Iran’s hardline Prosecutor-General Mohammad Jafar Montazeri said Sunday, in an interview subsequently translated by Radio Farda this week, he was “ashamed” to speak of the fact that women were permitted to watch a televised match of their soccer team competing at the 2018 World Cup in Tehran’s Azadi Stadium.
On June 20, Iranian women were allowed for the first time in nearly 40 years to enter Azadi Stadium to watch a broadcast of Team Melli’s competition against Spain. For years, the regime imposed a ban on allowing girls and women into sporting events.
“Unfortunately, some individuals have penetrated the key institutions of the country and are about to betray the revolution and the blood of our martyrs,” Montazeri said, according to Radio Farda. He reportedly noted that said “individuals” were wrong to believe they could implement their “satanic” policies.
The response to allowing the women into Azadi Stadium was overwhelmingly positive in the rest of the nation, described by Iran’s ministry of the interior as a “successful effort to respond to a ‘social demand.'” The move reportedly prompted Iran’s ministry of the interior to announce that women would again be allowed to enter the stadium on June 25 to witness Iran’s match against Portugal.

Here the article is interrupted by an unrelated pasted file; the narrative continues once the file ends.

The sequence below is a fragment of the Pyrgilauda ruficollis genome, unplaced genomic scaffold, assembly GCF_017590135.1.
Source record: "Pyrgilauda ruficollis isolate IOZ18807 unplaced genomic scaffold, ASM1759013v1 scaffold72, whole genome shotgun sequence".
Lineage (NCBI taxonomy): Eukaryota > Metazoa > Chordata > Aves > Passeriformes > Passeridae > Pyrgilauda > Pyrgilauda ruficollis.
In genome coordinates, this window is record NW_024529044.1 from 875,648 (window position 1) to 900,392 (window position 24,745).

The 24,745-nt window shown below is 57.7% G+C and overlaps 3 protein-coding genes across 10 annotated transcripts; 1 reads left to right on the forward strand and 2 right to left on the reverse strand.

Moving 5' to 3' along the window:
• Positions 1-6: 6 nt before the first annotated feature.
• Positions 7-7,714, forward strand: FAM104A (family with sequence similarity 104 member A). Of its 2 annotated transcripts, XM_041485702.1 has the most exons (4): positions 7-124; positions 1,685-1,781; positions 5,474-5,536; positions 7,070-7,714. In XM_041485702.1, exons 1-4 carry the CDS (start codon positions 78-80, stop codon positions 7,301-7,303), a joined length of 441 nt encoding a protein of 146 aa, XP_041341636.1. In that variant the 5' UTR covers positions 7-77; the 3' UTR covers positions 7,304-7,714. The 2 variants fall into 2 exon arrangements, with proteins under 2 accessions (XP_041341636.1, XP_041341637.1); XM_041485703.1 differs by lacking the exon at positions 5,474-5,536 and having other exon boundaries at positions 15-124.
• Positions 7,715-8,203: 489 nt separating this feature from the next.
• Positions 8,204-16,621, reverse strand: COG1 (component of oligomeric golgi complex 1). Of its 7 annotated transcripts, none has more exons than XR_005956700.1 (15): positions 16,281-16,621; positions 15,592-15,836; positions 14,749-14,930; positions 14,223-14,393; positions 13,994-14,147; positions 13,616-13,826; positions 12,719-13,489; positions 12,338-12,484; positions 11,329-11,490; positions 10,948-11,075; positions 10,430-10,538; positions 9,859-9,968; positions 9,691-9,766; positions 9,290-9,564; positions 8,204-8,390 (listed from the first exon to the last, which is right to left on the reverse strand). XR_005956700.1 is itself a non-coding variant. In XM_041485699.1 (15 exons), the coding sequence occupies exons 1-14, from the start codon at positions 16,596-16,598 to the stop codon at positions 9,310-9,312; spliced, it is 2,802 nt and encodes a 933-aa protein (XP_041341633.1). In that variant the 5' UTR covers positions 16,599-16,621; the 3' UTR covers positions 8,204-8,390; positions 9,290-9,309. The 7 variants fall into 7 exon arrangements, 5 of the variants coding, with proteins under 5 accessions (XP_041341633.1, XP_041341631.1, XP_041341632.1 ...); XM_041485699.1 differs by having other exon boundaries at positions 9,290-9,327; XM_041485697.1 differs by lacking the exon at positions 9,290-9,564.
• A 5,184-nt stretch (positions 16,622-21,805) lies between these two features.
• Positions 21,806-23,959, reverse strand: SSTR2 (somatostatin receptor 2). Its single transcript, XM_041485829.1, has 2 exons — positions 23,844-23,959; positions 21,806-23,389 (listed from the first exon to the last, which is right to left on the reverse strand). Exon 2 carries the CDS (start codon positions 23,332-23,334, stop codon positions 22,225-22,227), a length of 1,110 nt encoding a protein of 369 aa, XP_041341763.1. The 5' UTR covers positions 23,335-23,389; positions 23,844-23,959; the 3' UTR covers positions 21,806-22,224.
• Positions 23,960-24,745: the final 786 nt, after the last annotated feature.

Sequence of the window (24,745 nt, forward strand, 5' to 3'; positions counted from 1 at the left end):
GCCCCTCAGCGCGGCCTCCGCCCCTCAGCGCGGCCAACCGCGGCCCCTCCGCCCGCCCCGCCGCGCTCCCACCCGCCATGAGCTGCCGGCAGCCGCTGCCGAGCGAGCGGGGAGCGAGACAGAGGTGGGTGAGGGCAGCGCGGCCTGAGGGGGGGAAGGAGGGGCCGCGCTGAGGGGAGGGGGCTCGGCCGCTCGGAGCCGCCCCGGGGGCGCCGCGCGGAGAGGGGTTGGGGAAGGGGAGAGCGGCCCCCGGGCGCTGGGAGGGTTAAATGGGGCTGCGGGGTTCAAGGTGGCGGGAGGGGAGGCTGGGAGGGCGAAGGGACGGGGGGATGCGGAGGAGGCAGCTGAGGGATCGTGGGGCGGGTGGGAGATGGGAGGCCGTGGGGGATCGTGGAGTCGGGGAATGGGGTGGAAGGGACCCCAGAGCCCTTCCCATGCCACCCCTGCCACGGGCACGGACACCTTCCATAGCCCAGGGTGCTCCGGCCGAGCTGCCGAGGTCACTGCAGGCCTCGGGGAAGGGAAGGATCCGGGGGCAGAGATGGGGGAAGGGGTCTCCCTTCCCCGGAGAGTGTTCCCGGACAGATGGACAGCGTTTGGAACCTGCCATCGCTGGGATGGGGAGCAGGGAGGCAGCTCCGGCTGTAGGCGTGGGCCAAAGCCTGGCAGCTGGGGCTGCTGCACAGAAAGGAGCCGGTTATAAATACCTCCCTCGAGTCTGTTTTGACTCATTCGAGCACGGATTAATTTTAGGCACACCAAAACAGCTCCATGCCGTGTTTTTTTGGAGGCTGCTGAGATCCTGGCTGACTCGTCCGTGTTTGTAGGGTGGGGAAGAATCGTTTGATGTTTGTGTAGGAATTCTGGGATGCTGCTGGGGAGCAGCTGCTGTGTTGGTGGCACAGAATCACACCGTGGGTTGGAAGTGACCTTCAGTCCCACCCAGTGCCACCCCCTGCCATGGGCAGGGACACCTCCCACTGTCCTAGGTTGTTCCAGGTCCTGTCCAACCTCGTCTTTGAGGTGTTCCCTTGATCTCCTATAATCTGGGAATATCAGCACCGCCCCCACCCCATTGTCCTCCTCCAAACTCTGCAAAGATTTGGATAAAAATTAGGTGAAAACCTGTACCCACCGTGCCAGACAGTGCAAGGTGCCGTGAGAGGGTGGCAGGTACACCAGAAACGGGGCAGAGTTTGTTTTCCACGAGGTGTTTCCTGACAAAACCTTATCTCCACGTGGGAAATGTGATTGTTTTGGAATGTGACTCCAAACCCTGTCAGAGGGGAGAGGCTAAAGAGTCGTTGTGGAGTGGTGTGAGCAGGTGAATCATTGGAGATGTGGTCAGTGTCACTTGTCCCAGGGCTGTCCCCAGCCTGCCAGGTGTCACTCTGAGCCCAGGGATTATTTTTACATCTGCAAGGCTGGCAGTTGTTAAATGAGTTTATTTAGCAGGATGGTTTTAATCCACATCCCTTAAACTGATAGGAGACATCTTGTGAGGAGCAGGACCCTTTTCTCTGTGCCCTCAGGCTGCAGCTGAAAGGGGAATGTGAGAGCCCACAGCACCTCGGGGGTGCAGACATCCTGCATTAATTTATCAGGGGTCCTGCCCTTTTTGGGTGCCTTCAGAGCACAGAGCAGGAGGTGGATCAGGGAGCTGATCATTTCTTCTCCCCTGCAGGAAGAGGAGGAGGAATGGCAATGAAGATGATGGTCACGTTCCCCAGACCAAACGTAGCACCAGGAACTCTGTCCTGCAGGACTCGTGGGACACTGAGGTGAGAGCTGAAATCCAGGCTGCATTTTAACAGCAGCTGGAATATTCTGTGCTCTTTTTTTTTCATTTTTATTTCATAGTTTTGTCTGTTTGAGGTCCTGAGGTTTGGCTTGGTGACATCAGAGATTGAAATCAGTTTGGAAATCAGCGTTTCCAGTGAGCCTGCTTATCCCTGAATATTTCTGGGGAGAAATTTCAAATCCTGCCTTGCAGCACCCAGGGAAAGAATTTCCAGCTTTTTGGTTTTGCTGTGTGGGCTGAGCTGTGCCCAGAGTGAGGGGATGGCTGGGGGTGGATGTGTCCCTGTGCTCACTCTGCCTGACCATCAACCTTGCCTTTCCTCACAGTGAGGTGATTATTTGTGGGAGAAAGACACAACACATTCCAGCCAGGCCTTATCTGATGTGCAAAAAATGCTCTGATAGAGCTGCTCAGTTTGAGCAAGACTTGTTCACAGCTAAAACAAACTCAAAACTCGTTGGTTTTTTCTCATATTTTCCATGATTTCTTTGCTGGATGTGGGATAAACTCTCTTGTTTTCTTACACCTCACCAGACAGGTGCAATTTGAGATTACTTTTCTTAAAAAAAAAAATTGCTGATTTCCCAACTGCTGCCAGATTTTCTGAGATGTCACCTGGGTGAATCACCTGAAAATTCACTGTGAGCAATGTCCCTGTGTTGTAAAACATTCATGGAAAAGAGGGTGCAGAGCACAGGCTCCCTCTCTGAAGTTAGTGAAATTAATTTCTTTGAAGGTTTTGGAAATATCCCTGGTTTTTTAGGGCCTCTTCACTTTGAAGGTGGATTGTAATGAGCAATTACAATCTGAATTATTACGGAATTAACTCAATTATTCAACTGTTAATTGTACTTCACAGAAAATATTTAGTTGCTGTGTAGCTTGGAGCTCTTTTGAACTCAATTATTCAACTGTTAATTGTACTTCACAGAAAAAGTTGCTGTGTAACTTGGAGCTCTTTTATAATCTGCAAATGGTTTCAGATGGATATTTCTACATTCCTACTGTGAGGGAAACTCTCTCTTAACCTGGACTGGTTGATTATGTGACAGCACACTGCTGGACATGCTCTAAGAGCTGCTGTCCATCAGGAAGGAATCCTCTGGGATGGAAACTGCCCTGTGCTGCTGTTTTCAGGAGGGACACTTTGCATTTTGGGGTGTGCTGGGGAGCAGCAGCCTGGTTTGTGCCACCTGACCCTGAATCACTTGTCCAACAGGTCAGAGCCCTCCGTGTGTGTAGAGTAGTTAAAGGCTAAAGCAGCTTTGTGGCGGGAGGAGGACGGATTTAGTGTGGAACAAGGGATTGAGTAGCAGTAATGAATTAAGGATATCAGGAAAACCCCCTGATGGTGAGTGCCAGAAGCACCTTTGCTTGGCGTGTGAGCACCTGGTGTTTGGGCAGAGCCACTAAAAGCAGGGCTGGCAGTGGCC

Iranian women who attended the World Cup events in Russia rejoiced at the ability to experience the freedom to attend the historic matches without facing punishment or arrest for doing the same thing in Iran’s Islamic Republic.
On Saturday, 18 famous Iranian women living abroad wrote a letter to the Fédération Internationale de Football Association (FIFA) urging it to demand Iran completely end its ban on women entering stadiums and sporting events. In their letter to the international football federation, the women reportedly called the ban a “fundamental violation” of one of the FIFA’s principles regarding discrimination.
“A woman’s right to attend events at stadiums is not the only rights violation women experience in Iran. Yet it is the same mentality that also prevents Iranian women from traveling alone or from having equal weight in a court of law,” part of the letter read. “By challenging this discriminatory behavior, one is challenging this mentality in all its applications.”